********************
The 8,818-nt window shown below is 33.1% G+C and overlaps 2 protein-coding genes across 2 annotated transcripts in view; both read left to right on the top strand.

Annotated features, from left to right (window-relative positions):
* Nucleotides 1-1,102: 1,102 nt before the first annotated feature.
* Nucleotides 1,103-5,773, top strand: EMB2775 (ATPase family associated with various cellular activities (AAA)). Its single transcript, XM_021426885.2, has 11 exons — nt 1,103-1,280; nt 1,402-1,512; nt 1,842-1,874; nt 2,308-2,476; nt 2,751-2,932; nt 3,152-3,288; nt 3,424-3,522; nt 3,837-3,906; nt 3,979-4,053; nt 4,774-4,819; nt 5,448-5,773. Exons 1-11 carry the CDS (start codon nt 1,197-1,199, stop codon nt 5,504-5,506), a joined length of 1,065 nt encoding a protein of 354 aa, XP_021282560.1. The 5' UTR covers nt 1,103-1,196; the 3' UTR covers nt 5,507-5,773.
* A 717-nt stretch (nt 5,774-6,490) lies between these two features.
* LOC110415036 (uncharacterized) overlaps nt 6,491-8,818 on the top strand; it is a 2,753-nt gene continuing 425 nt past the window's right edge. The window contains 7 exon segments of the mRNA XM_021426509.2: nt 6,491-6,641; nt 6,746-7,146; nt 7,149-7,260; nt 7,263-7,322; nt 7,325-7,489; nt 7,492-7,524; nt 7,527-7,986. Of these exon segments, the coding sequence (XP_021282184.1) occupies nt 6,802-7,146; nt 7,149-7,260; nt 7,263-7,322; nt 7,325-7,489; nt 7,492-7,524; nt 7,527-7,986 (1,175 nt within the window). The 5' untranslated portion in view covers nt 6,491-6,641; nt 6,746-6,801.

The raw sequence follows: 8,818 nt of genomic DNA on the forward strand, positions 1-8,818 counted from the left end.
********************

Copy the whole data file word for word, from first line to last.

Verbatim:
The 8,818-nt window shown below is 33.1% G+C and overlaps 2 protein-coding genes across 2 annotated transcripts in view; both read left to right on the top strand.

Annotated features, from left to right (window-relative positions):
* Nucleotides 1-1,102: 1,102 nt before the first annotated feature.
* Nucleotides 1,103-5,773, top strand: EMB2775 (ATPase family associated with various cellular activities (AAA)). Its single transcript, XM_021426885.2, has 11 exons — nt 1,103-1,280; nt 1,402-1,512; nt 1,842-1,874; nt 2,308-2,476; nt 2,751-2,932; nt 3,152-3,288; nt 3,424-3,522; nt 3,837-3,906; nt 3,979-4,053; nt 4,774-4,819; nt 5,448-5,773. Exons 1-11 carry the CDS (start codon nt 1,197-1,199, stop codon nt 5,504-5,506), a joined length of 1,065 nt encoding a protein of 354 aa, XP_021282560.1. The 5' UTR covers nt 1,103-1,196; the 3' UTR covers nt 5,507-5,773.
* A 717-nt stretch (nt 5,774-6,490) lies between these two features.
* LOC110415036 (uncharacterized) overlaps nt 6,491-8,818 on the top strand; it is a 2,753-nt gene continuing 425 nt past the window's right edge. The window contains 7 exon segments of the mRNA XM_021426509.2: nt 6,491-6,641; nt 6,746-7,146; nt 7,149-7,260; nt 7,263-7,322; nt 7,325-7,489; nt 7,492-7,524; nt 7,527-7,986. Of these exon segments, the coding sequence (XP_021282184.1) occupies nt 6,802-7,146; nt 7,149-7,260; nt 7,263-7,322; nt 7,325-7,489; nt 7,492-7,524; nt 7,527-7,986 (1,175 nt within the window). The 5' untranslated portion in view covers nt 6,491-6,641; nt 6,746-6,801.

The raw sequence follows: 8,818 nt of genomic DNA on the forward strand, positions 1-8,818 counted from the left end.